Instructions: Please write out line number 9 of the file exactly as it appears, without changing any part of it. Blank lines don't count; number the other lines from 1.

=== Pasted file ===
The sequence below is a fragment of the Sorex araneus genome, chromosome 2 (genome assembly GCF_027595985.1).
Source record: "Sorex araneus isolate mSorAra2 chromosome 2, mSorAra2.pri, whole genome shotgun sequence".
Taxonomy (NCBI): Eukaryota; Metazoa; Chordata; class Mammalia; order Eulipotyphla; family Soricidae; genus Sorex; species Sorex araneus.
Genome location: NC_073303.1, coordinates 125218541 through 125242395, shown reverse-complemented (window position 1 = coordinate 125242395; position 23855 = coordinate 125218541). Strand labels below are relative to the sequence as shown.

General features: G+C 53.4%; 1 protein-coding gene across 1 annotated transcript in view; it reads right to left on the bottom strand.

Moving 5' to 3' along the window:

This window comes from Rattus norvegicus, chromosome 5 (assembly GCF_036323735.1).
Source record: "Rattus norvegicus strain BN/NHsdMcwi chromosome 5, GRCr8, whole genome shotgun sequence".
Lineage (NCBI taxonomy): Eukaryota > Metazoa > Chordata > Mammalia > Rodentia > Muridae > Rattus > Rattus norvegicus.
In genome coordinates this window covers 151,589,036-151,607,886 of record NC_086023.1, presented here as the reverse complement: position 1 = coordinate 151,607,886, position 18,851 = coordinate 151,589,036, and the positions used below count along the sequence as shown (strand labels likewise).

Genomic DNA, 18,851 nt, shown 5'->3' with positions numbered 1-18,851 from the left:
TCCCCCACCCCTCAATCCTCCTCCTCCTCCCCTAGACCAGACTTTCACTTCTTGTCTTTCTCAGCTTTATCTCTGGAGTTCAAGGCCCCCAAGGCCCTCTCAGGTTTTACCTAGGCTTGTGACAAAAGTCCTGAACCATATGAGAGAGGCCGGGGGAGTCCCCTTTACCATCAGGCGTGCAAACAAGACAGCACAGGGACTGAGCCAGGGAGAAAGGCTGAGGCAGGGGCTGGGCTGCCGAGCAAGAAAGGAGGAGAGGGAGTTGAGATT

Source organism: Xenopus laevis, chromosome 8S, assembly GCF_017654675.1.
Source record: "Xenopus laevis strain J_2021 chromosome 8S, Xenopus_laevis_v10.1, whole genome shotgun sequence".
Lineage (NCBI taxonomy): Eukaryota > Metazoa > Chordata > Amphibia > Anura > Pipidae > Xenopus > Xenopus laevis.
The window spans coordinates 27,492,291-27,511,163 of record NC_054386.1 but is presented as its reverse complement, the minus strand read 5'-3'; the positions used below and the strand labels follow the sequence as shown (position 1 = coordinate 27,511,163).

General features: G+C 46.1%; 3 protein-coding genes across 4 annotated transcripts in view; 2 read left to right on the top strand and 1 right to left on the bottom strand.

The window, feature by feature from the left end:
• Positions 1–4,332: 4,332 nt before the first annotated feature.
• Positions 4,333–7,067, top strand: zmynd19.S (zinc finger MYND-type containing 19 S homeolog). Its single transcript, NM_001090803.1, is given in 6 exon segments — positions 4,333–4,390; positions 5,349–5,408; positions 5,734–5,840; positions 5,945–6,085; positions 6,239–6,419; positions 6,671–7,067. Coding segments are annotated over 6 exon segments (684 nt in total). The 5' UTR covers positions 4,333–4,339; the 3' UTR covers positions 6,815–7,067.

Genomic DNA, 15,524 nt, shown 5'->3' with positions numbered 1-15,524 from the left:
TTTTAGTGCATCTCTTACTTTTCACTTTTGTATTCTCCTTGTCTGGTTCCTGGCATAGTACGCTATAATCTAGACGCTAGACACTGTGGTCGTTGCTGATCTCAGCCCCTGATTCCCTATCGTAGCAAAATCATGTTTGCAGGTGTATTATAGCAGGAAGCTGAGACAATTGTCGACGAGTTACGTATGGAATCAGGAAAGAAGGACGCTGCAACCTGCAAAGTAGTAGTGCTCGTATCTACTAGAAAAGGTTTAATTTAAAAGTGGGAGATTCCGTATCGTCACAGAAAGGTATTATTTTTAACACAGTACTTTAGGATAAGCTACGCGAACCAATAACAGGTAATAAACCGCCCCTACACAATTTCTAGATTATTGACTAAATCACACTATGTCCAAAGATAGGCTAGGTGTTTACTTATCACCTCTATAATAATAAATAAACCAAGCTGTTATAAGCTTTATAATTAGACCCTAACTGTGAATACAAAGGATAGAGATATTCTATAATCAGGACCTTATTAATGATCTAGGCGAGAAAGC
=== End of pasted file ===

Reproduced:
Lineage (NCBI taxonomy): Eukaryota > Metazoa > Chordata > Mammalia > Rodentia > Muridae > Rattus > Rattus norvegicus.